We need to be able to roll up over the big toe as we ride into the catch.
We’ve already looked at ankle mobility but we haven’t taken into account the role of the foot & big toe. Limitations at the foot and big toe may affect performance, technique, and injury potential. We need to be able to roll up over the big toe as we ride into the catch. A typical standard is 1-3 inches of heel lift. Less than that may make the force more vertical, while more than that, may negatively affect performance and injury potential.
US Rowing regulates that the heel can lift no more than 3 inches (7.5cm) above the footplate. FISA has a similar regulation of 7cm (2.7 inches). Due to these facts, we’re going to use a tennis ball to establish a standard. A typical tennis ball ranges from 2.5-2.7 inches. So it’s not exact, but it’s pretty close.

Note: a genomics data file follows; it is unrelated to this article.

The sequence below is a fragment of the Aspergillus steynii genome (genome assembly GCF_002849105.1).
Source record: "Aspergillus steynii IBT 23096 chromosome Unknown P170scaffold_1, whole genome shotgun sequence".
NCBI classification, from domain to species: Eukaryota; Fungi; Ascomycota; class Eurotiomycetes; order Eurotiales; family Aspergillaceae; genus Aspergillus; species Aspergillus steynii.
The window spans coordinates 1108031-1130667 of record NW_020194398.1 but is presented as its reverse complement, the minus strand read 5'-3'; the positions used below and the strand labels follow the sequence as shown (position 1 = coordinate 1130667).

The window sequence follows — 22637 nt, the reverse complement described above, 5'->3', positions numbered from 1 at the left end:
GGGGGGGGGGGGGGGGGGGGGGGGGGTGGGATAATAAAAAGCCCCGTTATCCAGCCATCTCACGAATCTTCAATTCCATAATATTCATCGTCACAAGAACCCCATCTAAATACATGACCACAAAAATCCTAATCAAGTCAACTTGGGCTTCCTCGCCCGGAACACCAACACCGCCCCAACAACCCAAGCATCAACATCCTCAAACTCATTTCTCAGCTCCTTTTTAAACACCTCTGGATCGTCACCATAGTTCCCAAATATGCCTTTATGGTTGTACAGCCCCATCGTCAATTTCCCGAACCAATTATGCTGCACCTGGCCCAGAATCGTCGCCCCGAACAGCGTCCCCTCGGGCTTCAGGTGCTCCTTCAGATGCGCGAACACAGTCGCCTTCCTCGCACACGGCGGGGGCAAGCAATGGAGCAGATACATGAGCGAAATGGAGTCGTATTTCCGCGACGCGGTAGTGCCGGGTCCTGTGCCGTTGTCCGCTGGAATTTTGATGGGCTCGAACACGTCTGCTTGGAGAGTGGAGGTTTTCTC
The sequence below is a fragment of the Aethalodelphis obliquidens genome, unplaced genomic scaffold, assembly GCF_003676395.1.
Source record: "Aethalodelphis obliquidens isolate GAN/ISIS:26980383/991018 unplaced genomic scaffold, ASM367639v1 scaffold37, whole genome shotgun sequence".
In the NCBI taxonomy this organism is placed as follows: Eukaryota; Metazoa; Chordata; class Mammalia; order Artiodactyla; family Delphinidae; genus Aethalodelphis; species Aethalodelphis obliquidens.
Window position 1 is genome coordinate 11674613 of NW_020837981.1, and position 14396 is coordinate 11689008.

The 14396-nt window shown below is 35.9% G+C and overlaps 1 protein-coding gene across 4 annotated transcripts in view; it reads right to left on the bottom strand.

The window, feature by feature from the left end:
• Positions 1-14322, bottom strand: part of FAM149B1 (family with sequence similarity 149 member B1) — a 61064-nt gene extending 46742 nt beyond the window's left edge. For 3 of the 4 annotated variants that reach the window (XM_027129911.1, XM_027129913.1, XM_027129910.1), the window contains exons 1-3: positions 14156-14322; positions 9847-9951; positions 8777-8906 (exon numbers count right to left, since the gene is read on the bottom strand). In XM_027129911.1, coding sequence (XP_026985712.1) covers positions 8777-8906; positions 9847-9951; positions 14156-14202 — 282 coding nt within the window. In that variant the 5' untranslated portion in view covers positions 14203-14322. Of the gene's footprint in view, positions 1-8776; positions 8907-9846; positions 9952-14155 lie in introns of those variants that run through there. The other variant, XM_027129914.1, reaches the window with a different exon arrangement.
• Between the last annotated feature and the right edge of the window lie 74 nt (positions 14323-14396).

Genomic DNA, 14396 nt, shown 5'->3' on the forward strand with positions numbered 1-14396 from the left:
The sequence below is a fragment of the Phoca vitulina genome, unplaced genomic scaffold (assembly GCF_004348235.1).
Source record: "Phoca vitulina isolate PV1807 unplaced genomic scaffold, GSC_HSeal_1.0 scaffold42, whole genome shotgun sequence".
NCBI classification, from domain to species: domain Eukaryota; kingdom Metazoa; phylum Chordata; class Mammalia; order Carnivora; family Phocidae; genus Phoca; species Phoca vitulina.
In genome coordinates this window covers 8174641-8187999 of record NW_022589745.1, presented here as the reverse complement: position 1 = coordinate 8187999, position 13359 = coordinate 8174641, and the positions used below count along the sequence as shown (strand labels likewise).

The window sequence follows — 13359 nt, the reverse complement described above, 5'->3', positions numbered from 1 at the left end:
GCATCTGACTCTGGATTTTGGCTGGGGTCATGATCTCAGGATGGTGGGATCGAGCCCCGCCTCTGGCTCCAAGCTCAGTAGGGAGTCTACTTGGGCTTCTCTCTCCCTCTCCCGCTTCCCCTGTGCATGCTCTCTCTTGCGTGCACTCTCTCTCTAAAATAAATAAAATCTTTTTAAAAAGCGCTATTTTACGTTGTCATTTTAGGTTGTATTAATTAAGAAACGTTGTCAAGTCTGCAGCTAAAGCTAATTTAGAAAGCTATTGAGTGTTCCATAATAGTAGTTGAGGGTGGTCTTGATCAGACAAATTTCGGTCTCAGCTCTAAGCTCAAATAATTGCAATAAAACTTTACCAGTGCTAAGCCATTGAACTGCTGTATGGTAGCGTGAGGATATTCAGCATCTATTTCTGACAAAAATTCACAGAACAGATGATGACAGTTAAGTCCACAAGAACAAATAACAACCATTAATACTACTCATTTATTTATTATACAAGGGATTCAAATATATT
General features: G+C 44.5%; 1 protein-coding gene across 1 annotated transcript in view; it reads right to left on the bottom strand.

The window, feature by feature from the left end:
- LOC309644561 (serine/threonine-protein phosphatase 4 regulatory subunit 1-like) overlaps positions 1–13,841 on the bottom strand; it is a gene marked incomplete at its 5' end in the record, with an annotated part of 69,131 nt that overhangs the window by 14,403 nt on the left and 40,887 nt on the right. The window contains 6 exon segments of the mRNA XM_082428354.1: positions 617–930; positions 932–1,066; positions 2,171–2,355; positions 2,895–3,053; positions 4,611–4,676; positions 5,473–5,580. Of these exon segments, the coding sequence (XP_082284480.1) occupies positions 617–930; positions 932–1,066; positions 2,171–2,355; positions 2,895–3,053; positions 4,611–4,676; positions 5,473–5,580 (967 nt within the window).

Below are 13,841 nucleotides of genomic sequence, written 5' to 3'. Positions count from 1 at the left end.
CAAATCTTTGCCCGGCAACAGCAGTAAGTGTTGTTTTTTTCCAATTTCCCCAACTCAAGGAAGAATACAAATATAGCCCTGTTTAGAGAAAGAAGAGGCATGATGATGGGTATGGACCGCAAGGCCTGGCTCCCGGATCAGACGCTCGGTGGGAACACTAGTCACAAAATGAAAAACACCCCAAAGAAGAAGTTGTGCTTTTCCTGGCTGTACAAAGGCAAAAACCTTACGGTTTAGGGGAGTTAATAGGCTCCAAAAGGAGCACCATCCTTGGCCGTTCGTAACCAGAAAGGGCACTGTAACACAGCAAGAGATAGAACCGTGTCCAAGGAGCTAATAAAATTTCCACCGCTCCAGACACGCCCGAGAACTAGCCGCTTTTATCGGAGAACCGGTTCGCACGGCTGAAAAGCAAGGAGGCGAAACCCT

Here’s a quick way to determine if you have adequate foot & big toe mobility specific to rowing.
With the tennis ball under your heel, come up into the catch with a vertical shin. If you have adequate ankle mobility, you should be able to reach this position without compensation, unless your foot & big toe are limited. Can you do that while staying aligned? Without the foot turning out, foot & knee collapsing, & or the hip flaring out?
Perfect, you pass.
If you don’t? You’ve got some homework.
Blake Gourley holds a Masters of Science in Sports Performance Training and has over 10 years of experience working with rowers. Read more